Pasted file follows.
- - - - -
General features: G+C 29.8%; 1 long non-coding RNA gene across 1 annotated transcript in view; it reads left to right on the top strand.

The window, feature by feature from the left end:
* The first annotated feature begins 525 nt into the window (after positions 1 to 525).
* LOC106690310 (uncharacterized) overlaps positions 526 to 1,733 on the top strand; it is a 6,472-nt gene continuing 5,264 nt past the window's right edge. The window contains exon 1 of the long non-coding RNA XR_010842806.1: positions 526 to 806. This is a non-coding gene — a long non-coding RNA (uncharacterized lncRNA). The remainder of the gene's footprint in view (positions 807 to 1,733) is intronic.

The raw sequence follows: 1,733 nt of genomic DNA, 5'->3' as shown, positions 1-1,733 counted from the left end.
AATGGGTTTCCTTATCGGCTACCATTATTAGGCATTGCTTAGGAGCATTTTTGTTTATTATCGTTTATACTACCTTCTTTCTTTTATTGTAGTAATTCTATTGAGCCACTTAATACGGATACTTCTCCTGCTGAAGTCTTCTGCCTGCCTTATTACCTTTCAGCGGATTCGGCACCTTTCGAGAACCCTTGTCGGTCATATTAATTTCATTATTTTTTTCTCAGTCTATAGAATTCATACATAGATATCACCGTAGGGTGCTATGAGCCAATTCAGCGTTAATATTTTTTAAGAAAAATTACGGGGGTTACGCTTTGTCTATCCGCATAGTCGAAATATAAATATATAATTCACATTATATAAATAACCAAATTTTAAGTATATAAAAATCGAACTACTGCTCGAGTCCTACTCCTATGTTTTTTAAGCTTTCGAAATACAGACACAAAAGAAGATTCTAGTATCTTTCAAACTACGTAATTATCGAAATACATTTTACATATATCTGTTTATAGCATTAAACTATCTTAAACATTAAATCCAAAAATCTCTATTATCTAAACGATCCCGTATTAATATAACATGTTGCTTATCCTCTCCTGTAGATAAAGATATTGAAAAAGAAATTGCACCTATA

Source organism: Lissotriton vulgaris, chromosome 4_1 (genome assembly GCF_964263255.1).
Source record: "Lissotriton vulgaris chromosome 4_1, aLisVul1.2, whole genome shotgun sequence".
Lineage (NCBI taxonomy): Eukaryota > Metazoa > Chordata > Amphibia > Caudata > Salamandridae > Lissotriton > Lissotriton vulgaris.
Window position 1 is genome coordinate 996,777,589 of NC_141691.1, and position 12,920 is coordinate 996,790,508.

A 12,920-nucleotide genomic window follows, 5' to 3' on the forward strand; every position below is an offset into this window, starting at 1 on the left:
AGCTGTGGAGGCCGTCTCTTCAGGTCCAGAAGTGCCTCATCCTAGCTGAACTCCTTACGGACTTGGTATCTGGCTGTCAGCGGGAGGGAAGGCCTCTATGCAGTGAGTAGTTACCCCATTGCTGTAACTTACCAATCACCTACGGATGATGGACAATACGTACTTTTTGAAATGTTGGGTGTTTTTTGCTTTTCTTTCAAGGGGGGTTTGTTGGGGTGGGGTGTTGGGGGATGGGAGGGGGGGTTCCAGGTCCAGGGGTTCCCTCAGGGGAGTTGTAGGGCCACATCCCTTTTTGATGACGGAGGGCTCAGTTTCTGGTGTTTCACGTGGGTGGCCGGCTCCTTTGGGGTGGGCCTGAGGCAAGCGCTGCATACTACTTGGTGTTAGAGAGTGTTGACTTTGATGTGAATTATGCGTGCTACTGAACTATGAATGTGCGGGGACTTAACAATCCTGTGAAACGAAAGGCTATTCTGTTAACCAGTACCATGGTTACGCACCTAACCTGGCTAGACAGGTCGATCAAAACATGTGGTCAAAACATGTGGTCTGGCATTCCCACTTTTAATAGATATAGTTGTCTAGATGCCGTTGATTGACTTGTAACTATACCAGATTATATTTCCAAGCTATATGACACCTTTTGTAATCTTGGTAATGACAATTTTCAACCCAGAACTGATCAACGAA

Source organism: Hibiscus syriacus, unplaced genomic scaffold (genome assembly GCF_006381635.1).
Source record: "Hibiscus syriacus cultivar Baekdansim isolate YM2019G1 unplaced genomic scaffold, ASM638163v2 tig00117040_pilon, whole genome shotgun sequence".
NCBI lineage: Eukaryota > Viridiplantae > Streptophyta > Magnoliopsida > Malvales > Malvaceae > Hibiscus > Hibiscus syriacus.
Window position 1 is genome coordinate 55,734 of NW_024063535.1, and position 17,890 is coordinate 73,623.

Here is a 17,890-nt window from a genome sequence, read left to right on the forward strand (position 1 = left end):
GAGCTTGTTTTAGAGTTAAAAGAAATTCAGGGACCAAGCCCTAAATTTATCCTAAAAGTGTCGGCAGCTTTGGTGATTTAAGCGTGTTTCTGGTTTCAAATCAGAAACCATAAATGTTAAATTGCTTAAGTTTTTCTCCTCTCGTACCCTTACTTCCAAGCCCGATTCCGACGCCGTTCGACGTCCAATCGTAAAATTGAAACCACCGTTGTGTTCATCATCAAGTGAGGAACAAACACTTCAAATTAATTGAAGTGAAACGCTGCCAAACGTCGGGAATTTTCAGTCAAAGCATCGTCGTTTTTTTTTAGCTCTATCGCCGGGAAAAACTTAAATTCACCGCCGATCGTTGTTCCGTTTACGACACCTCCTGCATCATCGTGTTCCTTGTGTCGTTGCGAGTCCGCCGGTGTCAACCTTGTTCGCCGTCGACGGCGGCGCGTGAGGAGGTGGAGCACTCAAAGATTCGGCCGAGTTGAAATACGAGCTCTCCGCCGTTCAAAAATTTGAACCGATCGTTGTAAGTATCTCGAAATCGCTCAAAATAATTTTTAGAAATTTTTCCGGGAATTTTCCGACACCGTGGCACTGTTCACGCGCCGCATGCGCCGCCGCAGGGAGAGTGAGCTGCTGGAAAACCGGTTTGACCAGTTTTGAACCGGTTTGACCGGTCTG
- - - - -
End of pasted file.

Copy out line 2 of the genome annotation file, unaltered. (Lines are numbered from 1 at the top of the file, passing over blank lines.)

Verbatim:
The window, feature by feature from the left end: